While restaurants and classrooms have enacted policies banning cell phones, one father has had enough of his kids' obsessive phone habits. Dr. Tim Farnum is now seeking to ban the sale of smartphones to children under 13.
Yes, you read that right. Farnum was inspired to propose the legislation when he saw his children becoming withdrawn. He observed his once lively and social children become antisocial and reclusive when on their smartphones, so he decided to take legal action. If the legislation passes, Colorado will be the first state to enact rules of this kind.
Psychology Today recognizes nomophobia — the fear of being without your smartphone — as a real problem afflicting nearly half of all Americans, so is Farnum on to something?
Farnum has partnered with the nonprofit organization Parents Against Underage Smartphones (PAUS) to propose the legislation. If passed, retailers would have to ask for the age of a device's user, and anyone under 13 would be denied a phone. Moreover, retailers would be required to submit monthly adherence reports to the Colorado Department of Revenue. Violations would result in fines ranging from $500 to $2,000.
Farnum's proposition needs 300,000 voter signatures to be placed on the ballot and actually voted on in 2018. Unfortunately, for him, government officials in the state are already speaking out against the bill. Democratic Senator John Kefalas is sympathetic to Farnum's goals in passing the legislation but does not feel the government should be involved in regulating children's smartphone usage.
Frankly, I think it should remain a family matter. I know there have been different proposals out there regarding the internet and putting filters on websites that might put kids at risk. I think ultimately, this comes down to parents ... making sure their kids are not putting themselves at risk.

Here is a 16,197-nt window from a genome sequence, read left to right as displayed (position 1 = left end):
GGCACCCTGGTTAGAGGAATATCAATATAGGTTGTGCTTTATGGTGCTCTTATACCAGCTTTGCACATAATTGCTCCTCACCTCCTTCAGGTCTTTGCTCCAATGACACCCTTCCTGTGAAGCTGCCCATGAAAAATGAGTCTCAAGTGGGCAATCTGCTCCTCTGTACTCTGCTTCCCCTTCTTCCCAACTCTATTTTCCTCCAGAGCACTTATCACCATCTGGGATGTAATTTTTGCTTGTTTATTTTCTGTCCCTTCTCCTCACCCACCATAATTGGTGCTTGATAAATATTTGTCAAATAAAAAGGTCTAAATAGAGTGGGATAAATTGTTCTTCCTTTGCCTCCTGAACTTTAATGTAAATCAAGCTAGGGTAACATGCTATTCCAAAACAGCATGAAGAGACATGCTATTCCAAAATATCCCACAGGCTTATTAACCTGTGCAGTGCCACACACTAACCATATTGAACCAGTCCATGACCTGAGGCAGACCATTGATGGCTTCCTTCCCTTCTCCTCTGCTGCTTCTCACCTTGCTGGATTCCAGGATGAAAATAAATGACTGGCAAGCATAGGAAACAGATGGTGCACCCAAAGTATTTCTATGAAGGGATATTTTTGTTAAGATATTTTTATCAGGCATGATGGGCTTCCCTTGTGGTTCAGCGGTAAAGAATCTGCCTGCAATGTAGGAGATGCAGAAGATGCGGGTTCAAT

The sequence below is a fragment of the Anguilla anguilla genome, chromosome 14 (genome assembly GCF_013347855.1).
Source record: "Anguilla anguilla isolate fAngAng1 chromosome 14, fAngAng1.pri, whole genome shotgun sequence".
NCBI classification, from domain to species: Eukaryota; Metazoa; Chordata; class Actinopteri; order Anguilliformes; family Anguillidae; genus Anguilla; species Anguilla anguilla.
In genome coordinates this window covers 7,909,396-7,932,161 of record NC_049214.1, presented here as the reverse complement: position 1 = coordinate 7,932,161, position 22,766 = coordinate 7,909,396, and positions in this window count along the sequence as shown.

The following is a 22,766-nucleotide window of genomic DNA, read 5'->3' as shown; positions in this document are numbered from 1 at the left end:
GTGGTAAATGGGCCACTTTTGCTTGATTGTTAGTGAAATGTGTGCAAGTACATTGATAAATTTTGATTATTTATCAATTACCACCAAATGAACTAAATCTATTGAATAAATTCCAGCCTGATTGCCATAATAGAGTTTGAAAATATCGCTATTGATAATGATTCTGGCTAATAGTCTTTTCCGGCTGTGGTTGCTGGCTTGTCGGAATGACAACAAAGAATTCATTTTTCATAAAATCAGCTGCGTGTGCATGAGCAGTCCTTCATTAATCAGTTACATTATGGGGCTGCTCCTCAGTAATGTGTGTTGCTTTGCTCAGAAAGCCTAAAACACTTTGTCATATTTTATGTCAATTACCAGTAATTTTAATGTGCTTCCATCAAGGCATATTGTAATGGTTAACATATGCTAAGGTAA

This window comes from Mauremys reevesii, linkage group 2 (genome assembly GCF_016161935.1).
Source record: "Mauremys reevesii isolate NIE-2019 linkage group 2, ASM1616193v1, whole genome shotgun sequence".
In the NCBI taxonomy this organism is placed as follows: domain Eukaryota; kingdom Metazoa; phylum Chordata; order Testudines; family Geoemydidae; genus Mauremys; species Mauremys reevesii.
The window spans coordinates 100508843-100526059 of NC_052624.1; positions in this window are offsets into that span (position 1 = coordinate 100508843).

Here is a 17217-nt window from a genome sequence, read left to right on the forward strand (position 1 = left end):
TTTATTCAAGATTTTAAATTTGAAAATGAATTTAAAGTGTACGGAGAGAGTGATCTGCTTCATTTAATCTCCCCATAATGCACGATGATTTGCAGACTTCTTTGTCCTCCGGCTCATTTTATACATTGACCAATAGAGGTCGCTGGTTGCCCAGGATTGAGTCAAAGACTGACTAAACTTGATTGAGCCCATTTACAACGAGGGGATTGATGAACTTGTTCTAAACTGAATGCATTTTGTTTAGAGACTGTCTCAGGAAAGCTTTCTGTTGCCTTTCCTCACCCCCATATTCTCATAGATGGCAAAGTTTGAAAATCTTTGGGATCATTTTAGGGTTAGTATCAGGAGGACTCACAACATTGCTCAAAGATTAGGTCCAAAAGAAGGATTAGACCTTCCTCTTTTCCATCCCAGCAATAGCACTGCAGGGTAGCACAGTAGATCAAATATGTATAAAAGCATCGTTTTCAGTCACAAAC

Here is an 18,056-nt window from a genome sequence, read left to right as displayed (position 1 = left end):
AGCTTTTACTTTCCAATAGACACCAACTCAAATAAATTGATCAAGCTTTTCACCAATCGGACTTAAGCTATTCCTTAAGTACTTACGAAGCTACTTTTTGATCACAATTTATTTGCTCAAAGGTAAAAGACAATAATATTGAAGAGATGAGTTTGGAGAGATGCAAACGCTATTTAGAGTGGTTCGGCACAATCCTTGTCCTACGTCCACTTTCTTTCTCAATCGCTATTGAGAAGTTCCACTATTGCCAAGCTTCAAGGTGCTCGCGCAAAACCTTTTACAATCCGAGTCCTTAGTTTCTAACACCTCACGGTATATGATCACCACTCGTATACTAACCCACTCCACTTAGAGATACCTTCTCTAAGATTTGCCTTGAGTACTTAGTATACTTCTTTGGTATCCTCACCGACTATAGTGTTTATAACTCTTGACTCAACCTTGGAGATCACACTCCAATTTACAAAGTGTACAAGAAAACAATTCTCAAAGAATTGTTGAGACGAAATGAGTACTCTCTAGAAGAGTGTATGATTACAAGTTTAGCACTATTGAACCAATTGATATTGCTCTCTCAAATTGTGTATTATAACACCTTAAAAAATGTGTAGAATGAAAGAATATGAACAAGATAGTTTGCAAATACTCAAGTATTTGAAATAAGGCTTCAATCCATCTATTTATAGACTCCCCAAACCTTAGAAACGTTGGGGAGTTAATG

It's much debated as to whether smartphones and other frequently-used technologies benefit or disadvantage us. When it comes to children, there's been a lot of discussion as to whether smartphones and tablets are hindering their social and academic success. The American Academy of Pediatrics (AAP) recommends children under 2 years of age have little to no screen time, 2 to 5-year-olds only view high-quality programs, and those 6 and older have limits put into place by their parents. AAP guidelines also highlight that there should be media-free spots in the house, such as bedrooms or the dinner table.
Farnum's concerns are certainly echoed by guidelines like this and worries of other parents, but the danger in this rhetoric is the disregard for technology's benefits. Smartphones can serve as a distraction for children, but they can also be used to help them focus. For example, StudyBlue conducted a study and found that students who used the website's mobile app studied significantly more per week than those just on desktops or laptops. These findings show that smartphones can be used to access learning materials more easily than other devices or classroom resources.
Moreover, technology can — and has — been used by children in life-threatening circumstances. Back in March, a four-year-old boy in London utilized Siri to call the police when his mother suddenly collapsed. She wasn't conscious or breathing, so without her son's use of a smartphone, she would've died.
In France, a seven-year-old boy at a migrant camp in France heroically used his cell phone to save the lives of numerous individuals. Traffickers captured the young boy along with 14 other migrants, transporting them to an unknown location. Fortunately, the boy had been gifted a phone by a volunteer at the camp named Liz Clegg. He texted Clegg and she was able to contact police and get the migrants to safety.
The villainizing of smartphones dangerously asserts that they serve no beneficial purpose, when they clearly serve many. Smartphones contain resources that can greatly benefit us all, but the issue is teaching children how to use smartphones in moderation. Although Dr. Farntum's concerns are valid, enacting legislation may not be the way to go. By teaching children how to appropriately use smartphones and addressing any issues arising from overuse, parents can ensure that smartphones add to — and don't detract from — the lives of their families.
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